• BirdForum is the net's largest birding community dedicated to wild birds and birding, and is absolutely FREE!

    Register for an account to take part in lively discussions in the forum, post your pictures in the gallery and more.
ZEISS. Discover the fascinating world of birds, and win a birding trip to Columbia

'Choose any two'... (1 Viewer)

Taxboy

Well-known member
Thanks, yes the Pentax are definitely a possibility and I understand the value of such a range of possible eyepieces, many of them quite economical to buy as well. AFAIK, no-one in the UK keeps those scopes in stock, a couple of retailers sell them but I think they only get them in to order - but then, regulations here allow a consumer to return an online order they aren't happy with. Pricing is such that I could conceivably have two scope bodies and a few eyepieces for the cost of some of the other single options.

I'm thinking you're probably right about digiscoping with a camera, perhaps better to use my phone for occasional opportunistic shots and, as you say, use a bridge camera or just my DSLR and its longest lens, put it on the tripod and set everything to give me the best chance of cropping the image.

Anyway, I'm looking at a few models tomorrow to help understand what format will suit me best and how much I need to spend to be satisfied. As you say, the worst scope is the one you leave at home so let's hope I don't buy one of those :) Thanks again.
Good luck with your search. It would be really helpful if you could update the thread with your findings after tomorrow please, even if it is just to say you need to do more research !!

Sent from my SM-T800 using Tapatalk
 

CMB

Well-known member
Thanks, yes the Pentax are definitely a possibility and I understand the value of such a range of possible eyepieces, many of them quite economical to buy as well. AFAIK, no-one in the UK keeps those scopes in stock, a couple of retailers sell them but I think they only get them in to order - but then, regulations here allow a consumer to return an online order they aren't happy with. Pricing is such that I could conceivably have two scope bodies and a few eyepieces for the cost of some of the other single options.

The Kowa TSN-773 is a nice size and weight scope. Unfortunately there are only two eyepiece options now - the zoom with 17mm eye relief, and the 25x fixed with 32mm of eye relief. It appears Kowa discontinued the 30x wide angle with 20mm eye relief.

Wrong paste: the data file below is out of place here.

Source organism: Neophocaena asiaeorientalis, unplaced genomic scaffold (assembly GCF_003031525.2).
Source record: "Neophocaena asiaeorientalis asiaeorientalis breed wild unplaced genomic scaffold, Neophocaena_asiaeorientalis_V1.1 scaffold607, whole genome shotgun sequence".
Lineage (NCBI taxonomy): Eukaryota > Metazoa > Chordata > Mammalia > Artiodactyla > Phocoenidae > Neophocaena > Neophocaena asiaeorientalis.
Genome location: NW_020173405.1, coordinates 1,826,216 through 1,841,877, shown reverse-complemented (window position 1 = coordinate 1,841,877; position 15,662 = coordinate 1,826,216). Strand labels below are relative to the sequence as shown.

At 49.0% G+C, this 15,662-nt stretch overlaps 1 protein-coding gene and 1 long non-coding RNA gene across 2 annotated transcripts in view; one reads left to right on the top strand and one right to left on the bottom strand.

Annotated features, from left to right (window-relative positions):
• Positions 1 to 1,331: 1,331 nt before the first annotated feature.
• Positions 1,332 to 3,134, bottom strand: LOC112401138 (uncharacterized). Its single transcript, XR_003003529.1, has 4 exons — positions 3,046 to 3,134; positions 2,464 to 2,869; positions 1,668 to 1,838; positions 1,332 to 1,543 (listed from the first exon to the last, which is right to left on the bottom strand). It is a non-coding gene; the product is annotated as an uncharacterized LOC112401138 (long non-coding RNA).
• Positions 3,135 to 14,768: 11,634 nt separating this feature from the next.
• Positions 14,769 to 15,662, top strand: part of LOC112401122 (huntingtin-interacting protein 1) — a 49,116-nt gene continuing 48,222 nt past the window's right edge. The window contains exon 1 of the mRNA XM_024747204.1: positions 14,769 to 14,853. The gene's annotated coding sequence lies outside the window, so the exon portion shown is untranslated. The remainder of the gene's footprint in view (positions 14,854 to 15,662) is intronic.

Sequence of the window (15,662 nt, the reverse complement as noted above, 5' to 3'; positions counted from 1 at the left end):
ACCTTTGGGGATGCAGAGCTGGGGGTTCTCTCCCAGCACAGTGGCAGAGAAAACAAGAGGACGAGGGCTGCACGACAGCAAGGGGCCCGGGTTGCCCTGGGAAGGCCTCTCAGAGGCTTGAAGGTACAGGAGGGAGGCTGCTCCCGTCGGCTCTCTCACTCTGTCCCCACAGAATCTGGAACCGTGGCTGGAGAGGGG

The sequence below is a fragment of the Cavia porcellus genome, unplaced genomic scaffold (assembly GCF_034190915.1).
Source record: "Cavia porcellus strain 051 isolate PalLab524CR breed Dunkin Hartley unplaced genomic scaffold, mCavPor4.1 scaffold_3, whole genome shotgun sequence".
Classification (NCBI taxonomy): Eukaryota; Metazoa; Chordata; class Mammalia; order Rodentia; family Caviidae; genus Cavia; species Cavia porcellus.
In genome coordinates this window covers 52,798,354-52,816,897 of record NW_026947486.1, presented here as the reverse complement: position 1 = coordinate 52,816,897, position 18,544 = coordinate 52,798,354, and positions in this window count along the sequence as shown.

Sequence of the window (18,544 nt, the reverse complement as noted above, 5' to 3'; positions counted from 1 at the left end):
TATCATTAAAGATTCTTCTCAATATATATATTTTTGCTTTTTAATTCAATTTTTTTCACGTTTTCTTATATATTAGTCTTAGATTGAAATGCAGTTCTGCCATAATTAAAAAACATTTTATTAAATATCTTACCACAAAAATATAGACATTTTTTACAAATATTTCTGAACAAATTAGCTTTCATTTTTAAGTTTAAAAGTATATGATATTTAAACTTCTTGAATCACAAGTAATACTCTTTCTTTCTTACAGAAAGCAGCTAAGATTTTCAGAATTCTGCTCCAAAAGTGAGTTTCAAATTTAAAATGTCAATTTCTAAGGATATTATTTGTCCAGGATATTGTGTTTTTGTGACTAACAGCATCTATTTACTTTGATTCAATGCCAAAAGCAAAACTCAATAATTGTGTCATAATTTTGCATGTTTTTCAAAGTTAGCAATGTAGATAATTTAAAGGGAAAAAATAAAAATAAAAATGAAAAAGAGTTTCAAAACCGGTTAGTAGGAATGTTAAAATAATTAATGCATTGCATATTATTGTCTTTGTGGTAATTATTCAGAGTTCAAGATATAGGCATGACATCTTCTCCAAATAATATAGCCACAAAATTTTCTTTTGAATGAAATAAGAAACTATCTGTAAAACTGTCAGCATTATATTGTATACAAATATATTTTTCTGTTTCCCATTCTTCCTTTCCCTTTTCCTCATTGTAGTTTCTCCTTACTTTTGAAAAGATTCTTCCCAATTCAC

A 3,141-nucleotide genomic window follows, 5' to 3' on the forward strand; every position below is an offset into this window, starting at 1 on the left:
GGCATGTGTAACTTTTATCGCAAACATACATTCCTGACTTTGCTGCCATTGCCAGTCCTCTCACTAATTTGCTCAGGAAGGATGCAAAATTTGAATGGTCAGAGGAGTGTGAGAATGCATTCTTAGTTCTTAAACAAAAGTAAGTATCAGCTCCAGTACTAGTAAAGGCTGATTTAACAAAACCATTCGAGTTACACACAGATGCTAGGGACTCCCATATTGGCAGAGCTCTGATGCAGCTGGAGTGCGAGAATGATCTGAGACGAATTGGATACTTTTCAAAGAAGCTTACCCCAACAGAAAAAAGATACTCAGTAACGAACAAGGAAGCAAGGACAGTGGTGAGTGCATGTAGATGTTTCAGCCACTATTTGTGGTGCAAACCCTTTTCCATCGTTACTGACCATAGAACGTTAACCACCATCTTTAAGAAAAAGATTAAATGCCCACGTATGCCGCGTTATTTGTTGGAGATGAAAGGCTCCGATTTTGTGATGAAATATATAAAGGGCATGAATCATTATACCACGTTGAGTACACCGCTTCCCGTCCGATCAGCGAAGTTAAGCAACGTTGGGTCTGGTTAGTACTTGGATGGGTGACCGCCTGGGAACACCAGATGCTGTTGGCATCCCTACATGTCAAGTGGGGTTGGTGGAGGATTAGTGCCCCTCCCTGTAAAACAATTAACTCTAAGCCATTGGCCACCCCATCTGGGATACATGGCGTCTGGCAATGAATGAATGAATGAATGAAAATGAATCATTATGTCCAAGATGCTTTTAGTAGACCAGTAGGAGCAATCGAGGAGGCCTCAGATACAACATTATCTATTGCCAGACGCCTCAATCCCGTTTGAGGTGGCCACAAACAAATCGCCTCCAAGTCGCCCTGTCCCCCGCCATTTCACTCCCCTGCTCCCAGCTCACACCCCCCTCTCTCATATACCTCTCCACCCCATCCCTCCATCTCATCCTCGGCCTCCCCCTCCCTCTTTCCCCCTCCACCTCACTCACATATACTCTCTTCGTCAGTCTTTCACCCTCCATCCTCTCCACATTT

Differences in stockists and availability always makes it difficult to discuss recomendations - especially across different countries. Where we live we have one hunting store that stocks three brands (two alpha brands and one non-alpha), limited models of those brands, and does not provide good after sales service. So now we always order online from a large reputable camera store that is an authorized dealer of numerous brands, has a good return policy, and fast delivery.

I'm thinking you're probably right about digiscoping with a camera, perhaps better to use my phone for occasional opportunistic shots and, as you say, use a bridge camera or just my DSLR and its longest lens, put it on the tripod and set everything to give me the best chance of cropping the image.

Digiscoping does have it's place, and is another tool to be able to document a sighting. Once you get a scope it's definitely worth getting a good digiscoping adapter that works with the make and model scope and camera device you have. In my field bag I always carry an old mobile phone secured in a digiscope mount "just in case". The setup doesn't produce magazine cover grade photos, but it has been enough to document some rare sighting that showed up.

Your MFT camera will allow for much better quality photos than a mobile phone sensor. Just know it will take time to get the camera mounted, find the bird again, etc.

Tying this back to tripod head selection... If your MFT camera has video capability, try digiscoping using video. Having a fluid video head like the Manfrotto MVH500AH for your tripod/scope makes getting video much easier and smoother. If your camera can do slow motion video that can be a very good way to document sightings.

You can also use your scope/tripod as a rest for your camera instead of adding a second tripod to the setup.

Anyway, I'm looking at a few models tomorrow to help understand what format will suit me best and how much I need to spend to be satisfied. As you say, the worst scope is the one you leave at home so let's hope I don't buy one of those :) Thanks again.